11. Church testimony in the world is by local Churches each standing by itself and directly responsible to the Head in Heaven (Col. 2. 19, R.V.); without a confederacy or union of churches, though recognising the "unity of the Spirit," namely, one Body, Spirit, Hope, Lord, Faith, Baptism, God the Father (Eph. 1, 3/6); constituting a sweet fellowship arising from such a Divine "Unity." Elders, guides, overseers; or bishops (all meaning the same) are without official control beyond their local Church.
12. Rule and Discipline must be maintained in each local Church, through its elders, in accordance with the Word, for "holiness becometh Thine house, O Lord, for ever." (Acts 20, 28; 1 Pet. 5. 1/4; Heb. 13. 17; Psalm 93. 5.).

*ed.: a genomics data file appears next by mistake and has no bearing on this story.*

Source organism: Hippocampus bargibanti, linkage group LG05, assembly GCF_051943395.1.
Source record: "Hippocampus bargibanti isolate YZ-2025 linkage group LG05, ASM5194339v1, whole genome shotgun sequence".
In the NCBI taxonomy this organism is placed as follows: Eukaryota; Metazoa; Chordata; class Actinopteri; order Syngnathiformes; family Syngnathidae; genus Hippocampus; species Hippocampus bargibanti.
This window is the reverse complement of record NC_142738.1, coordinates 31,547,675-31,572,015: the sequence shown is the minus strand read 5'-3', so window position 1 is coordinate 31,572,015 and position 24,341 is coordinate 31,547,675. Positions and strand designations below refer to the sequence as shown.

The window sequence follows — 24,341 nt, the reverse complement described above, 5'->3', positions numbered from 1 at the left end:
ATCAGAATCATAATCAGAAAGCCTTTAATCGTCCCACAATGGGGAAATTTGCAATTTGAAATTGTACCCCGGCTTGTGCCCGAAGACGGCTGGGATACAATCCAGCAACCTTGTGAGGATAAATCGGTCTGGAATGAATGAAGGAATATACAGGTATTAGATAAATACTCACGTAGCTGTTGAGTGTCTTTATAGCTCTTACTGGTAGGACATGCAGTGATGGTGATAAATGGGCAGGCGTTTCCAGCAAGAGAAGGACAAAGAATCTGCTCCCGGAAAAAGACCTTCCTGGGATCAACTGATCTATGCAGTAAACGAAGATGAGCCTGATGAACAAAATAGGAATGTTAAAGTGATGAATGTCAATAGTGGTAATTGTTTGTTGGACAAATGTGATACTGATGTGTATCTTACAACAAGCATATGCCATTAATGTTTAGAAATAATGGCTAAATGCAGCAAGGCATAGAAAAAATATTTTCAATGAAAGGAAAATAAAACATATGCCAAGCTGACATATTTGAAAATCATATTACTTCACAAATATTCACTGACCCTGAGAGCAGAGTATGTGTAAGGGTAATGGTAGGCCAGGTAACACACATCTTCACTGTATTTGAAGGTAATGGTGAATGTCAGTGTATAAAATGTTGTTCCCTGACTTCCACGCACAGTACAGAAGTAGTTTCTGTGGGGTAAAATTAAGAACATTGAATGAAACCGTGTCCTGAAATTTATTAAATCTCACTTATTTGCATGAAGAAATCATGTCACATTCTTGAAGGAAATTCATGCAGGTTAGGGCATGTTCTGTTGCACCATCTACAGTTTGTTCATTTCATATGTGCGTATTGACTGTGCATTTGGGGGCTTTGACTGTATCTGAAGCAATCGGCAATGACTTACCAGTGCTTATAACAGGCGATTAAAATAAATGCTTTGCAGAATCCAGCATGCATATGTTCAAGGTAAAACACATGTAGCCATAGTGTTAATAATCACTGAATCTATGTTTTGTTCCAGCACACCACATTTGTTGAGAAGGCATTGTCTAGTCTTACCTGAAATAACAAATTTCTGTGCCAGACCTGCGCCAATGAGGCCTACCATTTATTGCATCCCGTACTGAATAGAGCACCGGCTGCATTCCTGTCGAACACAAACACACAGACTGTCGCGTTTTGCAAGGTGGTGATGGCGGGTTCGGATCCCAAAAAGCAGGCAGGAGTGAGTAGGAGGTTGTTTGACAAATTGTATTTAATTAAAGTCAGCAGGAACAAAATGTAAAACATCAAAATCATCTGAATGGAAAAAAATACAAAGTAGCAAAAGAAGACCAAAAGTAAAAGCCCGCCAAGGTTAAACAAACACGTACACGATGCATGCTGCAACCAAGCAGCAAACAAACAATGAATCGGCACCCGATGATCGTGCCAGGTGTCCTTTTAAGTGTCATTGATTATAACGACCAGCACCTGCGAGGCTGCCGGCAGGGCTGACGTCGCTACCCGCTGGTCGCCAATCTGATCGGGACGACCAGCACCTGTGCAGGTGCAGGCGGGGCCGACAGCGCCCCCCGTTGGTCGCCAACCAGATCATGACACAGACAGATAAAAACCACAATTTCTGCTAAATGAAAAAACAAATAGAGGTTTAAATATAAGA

13. A woman's place in creation and in the Church is that of subjection (her long hair given as a sign of it): she is to keep silence in the church in public speaking and in prayer; otherwise she has a unique service taxing all her strength, time and skill (1 Cor. 11. 3/16; 1 Cor. 14. 24/35; 1 Tim. 2. 8. R.V.; verses 9/14; Rom. 16, 1/12; 1. Tim. 5. 5/14; Titus 2. 3/5).
14. God demands of His people separation from all sin, from conformity to this -world-system, and from religious evil and unequal yokes (2 Tim. 2. 19; 1 John 2. 15/17; 2 Cor, 6. 14/18; Rev. 18, 4). In identification with Christ we be come despised and rejected of men, strangers and sojourners, 'going forth unto Him without the camp, bearing His reproach" (Heb. 13. 12/14). There can be no return to those things that have been left for Christ's sake (Jer, 15. 19; Gal. 2. 18).